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“I’ll take (your question),” the prime minister told Global’s Veronica Tang. “You’ve got an opportunity to chat with the prime minister. I’m happy to be here.” He later told a Globe reporter, who also had a question for Morneau, “You have to ask the question of me first, because you get the chance to talk to the prime minister.”

WATCH: Why did Justin Trudeau prevent Bill Morneau from answering questions?

Click to play video: 'Why did Justin Trudeau prevent Bill Morneau from answering questions?'
Why did Justin Trudeau prevent Bill Morneau from answering questions?

Wow! Gee whiz! A chance to talk to the prime minister!? That’s way better than a reporter actually being able to direct a specific question to the person they feel is best placed to provide an answer. Those reporters should have forgotten their questions and simply thanked the prime minister for the opportunity to bask in his mere presence.

To make it explicitly clear for the roughly five per cent of you who wouldn’t otherwise have realized — that was sarcastic. There are lots of times and places when a reporter wants to talk to the prime minister. There are other times and places where they want to put a specific question to a specific person, and given our PM’s expressed respect for journalists, he should let them. They’re professionals. They know what they’re doing.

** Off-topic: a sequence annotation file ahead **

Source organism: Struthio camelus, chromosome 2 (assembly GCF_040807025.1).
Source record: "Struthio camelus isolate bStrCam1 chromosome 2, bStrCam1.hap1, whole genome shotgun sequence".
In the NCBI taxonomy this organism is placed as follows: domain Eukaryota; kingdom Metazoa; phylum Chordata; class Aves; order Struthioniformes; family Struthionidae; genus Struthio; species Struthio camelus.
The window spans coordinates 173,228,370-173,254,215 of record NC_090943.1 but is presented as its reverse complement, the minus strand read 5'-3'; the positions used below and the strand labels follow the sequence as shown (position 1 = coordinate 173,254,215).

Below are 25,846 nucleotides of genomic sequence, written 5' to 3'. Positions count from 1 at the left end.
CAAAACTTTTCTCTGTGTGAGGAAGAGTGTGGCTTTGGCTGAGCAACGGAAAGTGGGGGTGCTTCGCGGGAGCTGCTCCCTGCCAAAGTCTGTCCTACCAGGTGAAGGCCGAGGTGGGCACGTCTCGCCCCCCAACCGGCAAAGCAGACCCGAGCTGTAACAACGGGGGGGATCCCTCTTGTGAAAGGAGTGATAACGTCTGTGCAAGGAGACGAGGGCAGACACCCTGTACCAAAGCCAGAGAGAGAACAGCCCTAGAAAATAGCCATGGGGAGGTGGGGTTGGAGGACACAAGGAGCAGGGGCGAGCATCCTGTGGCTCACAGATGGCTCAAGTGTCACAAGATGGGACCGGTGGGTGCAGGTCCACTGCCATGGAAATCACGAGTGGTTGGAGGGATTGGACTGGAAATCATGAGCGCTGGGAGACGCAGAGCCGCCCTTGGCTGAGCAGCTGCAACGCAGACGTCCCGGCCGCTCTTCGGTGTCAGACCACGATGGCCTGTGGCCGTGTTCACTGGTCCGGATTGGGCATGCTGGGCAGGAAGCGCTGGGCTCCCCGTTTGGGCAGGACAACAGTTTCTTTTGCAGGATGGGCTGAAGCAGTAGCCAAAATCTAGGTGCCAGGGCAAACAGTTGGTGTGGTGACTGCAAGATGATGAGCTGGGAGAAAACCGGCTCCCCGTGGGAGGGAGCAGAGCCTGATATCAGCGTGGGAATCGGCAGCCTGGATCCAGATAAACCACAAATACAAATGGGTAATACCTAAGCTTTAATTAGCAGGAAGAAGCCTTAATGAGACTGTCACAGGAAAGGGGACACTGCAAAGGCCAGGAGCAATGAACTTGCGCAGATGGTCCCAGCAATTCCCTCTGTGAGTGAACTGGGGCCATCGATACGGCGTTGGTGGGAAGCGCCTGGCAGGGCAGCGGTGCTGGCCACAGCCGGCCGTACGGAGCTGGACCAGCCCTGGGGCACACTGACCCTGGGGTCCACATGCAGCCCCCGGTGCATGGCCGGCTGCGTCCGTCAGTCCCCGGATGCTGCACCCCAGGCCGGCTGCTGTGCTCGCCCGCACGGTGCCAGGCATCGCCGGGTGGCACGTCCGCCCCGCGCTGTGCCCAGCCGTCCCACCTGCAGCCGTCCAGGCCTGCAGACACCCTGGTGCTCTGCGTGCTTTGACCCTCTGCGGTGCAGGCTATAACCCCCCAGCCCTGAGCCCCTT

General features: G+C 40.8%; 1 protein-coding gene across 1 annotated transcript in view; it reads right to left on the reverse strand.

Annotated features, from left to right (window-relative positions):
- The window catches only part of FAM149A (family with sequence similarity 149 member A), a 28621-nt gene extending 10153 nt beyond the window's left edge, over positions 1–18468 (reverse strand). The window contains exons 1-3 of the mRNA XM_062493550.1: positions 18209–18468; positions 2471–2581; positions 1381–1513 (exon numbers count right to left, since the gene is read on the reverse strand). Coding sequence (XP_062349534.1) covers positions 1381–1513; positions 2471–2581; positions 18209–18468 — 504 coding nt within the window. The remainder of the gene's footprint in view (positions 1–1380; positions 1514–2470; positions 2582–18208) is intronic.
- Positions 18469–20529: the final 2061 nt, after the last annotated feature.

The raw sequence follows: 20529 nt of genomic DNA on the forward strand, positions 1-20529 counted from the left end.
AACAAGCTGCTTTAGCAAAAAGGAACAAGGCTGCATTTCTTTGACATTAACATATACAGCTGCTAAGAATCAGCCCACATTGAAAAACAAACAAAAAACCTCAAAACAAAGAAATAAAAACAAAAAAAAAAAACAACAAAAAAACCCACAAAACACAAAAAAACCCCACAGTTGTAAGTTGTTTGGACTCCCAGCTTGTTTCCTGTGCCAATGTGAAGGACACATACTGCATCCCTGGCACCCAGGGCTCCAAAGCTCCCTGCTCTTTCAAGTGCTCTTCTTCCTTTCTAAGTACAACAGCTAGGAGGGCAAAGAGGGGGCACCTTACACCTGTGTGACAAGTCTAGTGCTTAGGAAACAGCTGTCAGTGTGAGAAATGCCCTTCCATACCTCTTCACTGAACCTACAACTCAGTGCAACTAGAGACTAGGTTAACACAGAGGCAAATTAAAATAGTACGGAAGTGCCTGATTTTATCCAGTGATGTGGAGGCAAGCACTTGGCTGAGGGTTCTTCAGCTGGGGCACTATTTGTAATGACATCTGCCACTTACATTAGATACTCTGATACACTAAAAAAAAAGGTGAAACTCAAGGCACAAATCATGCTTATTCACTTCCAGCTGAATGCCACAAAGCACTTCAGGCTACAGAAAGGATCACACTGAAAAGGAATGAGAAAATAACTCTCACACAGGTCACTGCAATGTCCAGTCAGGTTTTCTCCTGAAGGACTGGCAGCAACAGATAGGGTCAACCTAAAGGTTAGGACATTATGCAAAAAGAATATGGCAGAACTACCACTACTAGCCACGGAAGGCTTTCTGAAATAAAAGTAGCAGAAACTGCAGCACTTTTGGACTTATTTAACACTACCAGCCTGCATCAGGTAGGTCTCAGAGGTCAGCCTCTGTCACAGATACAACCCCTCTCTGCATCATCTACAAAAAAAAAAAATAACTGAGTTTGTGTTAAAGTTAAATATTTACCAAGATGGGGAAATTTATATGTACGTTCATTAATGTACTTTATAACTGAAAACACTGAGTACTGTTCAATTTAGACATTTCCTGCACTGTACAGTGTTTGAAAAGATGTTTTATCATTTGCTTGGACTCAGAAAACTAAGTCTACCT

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But so does the PM, of course — he obviously didn’t want Morneau doing any more damage to himself or the party. It made for a terribly awkward display (if you watch the video of Tang’s question, you can see Morneau in the background sort of throwing his hands up in the air and stepping back after the PM says he’ll take the questions).

WATCH: Justin Trudeau makes jokes, answers questions for Morneau

Click to play video: 'Justin Trudeau makes jokes, answers questions for Morneau'
Justin Trudeau makes jokes, answers questions for Morneau

As I’ve written before, in the aftermath of the “Elbowgate” fiasco I alluded to above, the prime minister seems to have endless faith in his own charisma and charm. It often works, but when it doesn’t, it’s horrible. It didn’t work on Monday. It was awkward to see. Smarm is never attractive in anyone.

But set that aside — what was the prime minister trying to do in the first place? Does he really think it’s a good idea to hurl himself like some kind of heroic bodyguard in front of every question aimed at Morneau? It didn’t avoid any problems, and it arguably created new ones. Whose idea was this?